Tuesday, 20 September 2011

Dakota Meyer got a medal. His whistle-blowing partner Swenson got the shaft.

Dakota Meyer, honored hero.
Army leadership is upset that only Meyer got the medal.  His companion, Army captain William Swenson, received no recognition because he has been vocal about why the heroism was necessary. Swenson kept pressing the army to punish the officers at the nearby headquarters who repeatedly refused to provide any fire support for the trapped troops.  The policy of withholding fire when civilians might be hurt allowed support when American troops were themselves in danger.    Career Conscious Commanders Leave Marines Naked In Battle   Also, Army Times: Afghan ambush heroics go unrecognized 

More detail of the mens' heroism is here. The officer screw-up is re-confirmed:
An investigation conducted after the battle determined that two Army officers making those decisions in the operations center that day "were clearly negligent." "The actions of key leaders" in the command center, the report said, "were inadequate and ineffective, contributing directly to the loss of life which ensued." Because of what the report calls "poor performance" and "an atmosphere of complacency," the operations center just did not realize how bad the situation was until it was too late.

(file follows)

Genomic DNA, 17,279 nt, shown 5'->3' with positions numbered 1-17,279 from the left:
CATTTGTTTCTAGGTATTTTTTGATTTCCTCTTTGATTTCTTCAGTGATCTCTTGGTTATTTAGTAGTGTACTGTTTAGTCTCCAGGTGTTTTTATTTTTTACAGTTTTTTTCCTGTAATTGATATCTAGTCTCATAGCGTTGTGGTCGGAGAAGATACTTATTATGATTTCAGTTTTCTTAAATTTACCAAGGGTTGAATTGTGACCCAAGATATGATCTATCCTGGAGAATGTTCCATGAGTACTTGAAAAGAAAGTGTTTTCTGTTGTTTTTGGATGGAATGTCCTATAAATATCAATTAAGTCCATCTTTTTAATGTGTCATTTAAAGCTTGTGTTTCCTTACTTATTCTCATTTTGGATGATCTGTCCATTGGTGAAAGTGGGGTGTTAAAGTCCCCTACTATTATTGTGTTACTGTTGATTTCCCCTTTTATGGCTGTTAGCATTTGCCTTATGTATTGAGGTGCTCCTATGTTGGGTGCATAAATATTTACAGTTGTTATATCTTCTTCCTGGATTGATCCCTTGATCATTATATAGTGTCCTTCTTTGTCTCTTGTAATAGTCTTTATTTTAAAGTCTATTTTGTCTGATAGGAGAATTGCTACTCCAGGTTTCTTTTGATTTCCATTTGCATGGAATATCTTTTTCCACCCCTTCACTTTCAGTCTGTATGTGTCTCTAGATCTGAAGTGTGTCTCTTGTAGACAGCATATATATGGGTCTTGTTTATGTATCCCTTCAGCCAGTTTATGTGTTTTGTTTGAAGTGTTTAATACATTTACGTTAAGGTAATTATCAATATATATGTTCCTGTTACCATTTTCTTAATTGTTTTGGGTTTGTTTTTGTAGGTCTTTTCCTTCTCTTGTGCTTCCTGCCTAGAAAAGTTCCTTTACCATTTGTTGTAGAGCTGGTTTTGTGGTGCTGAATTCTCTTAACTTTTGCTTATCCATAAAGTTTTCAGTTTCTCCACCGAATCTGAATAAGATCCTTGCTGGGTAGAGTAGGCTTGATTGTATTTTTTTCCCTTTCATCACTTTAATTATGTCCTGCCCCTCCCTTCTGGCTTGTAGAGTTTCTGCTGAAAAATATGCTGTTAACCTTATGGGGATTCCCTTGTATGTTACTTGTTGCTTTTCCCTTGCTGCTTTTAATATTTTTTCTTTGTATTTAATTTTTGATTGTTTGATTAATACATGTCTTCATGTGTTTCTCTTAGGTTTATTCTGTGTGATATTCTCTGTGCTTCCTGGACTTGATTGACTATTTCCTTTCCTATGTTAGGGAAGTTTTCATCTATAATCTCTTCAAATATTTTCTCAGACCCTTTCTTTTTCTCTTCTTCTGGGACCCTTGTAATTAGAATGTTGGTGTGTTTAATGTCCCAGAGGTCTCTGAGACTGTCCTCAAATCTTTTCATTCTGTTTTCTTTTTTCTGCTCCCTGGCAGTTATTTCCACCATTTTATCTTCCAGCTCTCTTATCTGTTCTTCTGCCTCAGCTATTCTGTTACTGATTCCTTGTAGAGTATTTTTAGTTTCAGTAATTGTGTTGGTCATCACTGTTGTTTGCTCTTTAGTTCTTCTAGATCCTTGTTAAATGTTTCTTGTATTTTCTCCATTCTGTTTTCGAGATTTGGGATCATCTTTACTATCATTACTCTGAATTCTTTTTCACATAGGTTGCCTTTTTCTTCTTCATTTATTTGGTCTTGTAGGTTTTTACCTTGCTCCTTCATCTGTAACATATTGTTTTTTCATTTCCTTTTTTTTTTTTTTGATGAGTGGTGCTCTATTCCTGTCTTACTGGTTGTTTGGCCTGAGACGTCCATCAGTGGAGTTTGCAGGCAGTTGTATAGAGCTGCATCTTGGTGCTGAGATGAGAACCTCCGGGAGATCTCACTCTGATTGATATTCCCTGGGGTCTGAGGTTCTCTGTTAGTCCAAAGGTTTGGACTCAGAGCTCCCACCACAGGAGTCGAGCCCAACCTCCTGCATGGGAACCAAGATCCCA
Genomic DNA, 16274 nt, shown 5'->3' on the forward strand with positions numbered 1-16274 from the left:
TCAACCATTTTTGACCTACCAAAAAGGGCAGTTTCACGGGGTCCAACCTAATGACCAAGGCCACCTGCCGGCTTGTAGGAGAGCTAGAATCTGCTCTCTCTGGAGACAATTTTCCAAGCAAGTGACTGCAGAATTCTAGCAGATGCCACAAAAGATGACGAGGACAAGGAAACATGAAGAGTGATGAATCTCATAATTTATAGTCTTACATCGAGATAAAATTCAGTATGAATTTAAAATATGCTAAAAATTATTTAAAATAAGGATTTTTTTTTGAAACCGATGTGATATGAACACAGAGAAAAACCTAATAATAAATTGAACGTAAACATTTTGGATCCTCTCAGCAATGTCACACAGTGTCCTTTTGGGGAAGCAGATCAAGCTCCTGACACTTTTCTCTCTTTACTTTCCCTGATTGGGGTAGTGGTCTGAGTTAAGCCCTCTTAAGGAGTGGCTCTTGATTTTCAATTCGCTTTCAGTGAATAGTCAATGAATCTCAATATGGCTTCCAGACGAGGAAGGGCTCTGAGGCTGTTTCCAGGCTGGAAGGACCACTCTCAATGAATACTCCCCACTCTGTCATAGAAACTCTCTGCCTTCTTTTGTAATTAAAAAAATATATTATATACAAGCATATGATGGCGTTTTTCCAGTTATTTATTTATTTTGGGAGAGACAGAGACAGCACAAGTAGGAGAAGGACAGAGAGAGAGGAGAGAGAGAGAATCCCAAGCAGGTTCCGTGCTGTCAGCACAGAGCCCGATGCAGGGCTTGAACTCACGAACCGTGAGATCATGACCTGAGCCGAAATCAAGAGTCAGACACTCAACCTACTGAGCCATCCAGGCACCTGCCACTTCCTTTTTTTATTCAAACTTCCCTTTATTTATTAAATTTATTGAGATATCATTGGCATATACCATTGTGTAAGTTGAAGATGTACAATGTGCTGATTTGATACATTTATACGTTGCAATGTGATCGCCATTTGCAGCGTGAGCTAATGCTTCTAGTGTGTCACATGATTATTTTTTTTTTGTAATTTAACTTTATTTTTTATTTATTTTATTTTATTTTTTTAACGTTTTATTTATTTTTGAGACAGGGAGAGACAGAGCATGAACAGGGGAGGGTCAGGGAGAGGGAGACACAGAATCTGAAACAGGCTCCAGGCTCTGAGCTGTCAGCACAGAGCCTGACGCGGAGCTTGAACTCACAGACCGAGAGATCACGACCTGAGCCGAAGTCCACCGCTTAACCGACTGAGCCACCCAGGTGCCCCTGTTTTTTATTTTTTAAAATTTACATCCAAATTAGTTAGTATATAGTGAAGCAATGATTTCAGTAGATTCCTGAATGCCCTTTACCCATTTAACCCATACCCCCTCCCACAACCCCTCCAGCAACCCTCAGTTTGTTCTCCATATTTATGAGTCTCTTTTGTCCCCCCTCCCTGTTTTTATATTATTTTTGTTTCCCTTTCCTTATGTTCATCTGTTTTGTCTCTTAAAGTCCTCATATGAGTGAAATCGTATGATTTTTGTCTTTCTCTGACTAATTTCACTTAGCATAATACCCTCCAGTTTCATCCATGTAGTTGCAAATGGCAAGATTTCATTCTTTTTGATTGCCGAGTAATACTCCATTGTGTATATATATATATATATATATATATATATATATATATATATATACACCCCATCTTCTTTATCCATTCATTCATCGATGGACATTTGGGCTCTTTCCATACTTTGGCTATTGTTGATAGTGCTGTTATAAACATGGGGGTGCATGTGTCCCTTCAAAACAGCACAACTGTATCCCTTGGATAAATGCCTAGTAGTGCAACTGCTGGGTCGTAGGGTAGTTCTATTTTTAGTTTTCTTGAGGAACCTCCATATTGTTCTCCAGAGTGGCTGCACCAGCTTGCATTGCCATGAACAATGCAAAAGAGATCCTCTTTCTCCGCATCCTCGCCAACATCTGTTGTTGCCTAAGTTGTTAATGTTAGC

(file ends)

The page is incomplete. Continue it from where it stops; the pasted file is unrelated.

Captain William Swenson, whistle-blower and hero.
"You can't sugarcoat it," said now retired Colonel Richard Hooker, who conducted the investigation.

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